WASHINGTON, DC - U.S. Sen. Jim Inhofe (R-Okla.) today expressed disappointment with the Senate's failure to pass important Medicare legislation. Effective July 1, Medicare payments to physicians will be cut by 10.6% based on the Medicare Sustainable Growth Rate formula. Since 2002, Congress has acted every year to prevent these cuts and ensure that Medicare beneficiaries continue to receive covered medical care. Senator Inhofe believes it is crucial that Congress again act quickly to ensure Medicare beneficiaries have access to covered services. Because the Democratic Medicare bill would impose new regulations and cut $14 billion to the Medicare Advantage Program, Senator Inhofe voted against the motion to proceed to S. 3101, which failed 54-39. Rather, Senator Inhofe supports the Republican alternative, S. 3118, because it goes further to ensure that Medicare beneficiaries continue to have access to quality care, especially those in rural areas.
"With just days to go until the July 1st deadline, it makes absolutely no sense for the Democratic majority to bring forth legislation that is certain to be vetoed by the President," Senator Inhofe said. "While many in Washington seem more interested in election year politics, it is simply irresponsible to delay action on this important issue because of political squabbling. Without quick Congressional action, it's the American people who will pay the price.
"The two competing bills provide a clear contrast between Democratic and Republican approaches to Medicare. The Democratic bill includes provisions imposing new regulations and cutting $14 billion to the Medicare Advantage Program over the next ten years, hitting beneficiaries in rural areas the hardest and cutting payments for oxygen and oxygen equipment. The Republican alternative, on the other hand, addresses critical Medicare reimbursement rates, preserves Medicare Advantage coverage, continues and expands rural health programs, and maintains oxygen benefits, among other critical provisions ensuring Medicare beneficiaries continue to receive the benefits and care they need.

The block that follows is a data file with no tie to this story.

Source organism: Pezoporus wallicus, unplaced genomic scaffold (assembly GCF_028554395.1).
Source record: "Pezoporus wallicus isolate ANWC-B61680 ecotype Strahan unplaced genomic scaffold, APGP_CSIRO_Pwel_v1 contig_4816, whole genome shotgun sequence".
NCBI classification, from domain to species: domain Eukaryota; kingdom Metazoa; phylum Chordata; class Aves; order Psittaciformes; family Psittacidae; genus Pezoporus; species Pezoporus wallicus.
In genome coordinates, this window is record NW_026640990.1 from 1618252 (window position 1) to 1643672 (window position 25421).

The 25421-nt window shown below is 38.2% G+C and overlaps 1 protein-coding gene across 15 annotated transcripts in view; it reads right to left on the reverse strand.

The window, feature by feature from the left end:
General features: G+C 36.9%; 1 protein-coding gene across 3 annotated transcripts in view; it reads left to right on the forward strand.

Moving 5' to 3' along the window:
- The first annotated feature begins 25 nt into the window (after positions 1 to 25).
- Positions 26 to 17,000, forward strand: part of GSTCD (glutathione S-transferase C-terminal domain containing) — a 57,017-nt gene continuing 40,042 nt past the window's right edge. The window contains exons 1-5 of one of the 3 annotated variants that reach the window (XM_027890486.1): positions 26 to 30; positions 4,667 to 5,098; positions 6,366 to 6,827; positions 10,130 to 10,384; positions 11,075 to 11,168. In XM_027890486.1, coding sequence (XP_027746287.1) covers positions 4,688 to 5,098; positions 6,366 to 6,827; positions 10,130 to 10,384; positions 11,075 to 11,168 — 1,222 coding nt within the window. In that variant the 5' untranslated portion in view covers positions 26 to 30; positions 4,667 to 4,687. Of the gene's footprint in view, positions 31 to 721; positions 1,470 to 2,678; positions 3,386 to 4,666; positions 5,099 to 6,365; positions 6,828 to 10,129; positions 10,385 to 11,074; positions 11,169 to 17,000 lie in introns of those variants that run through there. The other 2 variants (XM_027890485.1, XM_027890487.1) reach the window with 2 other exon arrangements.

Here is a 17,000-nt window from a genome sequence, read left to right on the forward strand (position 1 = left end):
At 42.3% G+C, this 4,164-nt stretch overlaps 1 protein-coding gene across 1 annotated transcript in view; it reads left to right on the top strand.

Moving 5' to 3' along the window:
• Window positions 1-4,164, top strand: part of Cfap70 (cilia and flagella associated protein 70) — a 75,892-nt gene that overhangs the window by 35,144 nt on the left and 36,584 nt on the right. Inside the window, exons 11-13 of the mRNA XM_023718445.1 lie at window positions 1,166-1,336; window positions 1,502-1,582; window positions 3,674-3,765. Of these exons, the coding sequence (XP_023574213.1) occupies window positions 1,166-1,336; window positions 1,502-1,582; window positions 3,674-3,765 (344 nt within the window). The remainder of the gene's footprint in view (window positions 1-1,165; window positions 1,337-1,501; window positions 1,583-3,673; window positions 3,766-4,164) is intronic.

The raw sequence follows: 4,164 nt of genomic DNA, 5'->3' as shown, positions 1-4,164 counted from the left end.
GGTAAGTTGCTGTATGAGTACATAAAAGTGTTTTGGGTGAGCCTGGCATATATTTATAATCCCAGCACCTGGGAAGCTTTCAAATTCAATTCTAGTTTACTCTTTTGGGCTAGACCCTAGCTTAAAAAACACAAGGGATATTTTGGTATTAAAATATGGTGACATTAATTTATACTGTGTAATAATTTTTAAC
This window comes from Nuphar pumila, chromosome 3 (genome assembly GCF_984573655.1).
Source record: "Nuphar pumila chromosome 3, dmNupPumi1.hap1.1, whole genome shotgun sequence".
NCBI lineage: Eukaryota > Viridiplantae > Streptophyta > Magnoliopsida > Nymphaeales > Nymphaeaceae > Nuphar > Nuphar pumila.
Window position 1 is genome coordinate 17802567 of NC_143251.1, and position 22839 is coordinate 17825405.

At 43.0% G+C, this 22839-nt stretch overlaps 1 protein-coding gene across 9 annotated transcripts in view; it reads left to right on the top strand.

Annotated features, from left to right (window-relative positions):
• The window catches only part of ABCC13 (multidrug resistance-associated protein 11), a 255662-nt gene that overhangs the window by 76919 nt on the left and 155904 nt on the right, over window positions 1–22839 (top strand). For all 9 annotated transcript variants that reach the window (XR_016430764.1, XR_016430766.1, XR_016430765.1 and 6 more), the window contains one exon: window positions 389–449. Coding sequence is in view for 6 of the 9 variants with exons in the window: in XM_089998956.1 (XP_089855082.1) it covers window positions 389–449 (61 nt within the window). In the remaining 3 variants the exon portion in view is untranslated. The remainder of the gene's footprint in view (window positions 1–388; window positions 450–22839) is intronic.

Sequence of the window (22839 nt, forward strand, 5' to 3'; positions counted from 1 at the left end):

"Importantly, the Republican alternative ensures that we maintain necessary rural health coverage. As a staunch advocate of rural health, I am proud that the Republican alternative includes legislation I cosponsored. The bill includes provisions for ambulance payments in rural areas supported by local ambulance service providers in Oklahoma, additional payments for rural home health services, and support for our rural hospitals such as clinical diagnostic lab services and skilled nursing care at our critical access hospitals.
"The good news is that both bills do contain important provisions to Oklahoma. Once Congress gets its act together and moves to pass legislation, I am hopeful that the the final bill will include provisions that provide funding for the Special Diabetes Programs requested by the Oklahoma Juvenile Diabetes Research Foundation. It should also continue outpatient physical therapy funding under Medicare, expand the Medicare Rural Hospital Flexibility (FLEX) grant program, which provides support for Critical Access Hospitals that care predominately for rural areas, and include legislation which I cosponsored and is supported by the Oklahoma Society of Anesthesiologists providing parity for anesthesiologists who train future doctors in our state's teaching hospitals. Finally, it should also include a MedPAC study on payment methodology for hospice care to evaluate if there is a problem with payments and whether cap amount revisions are needed."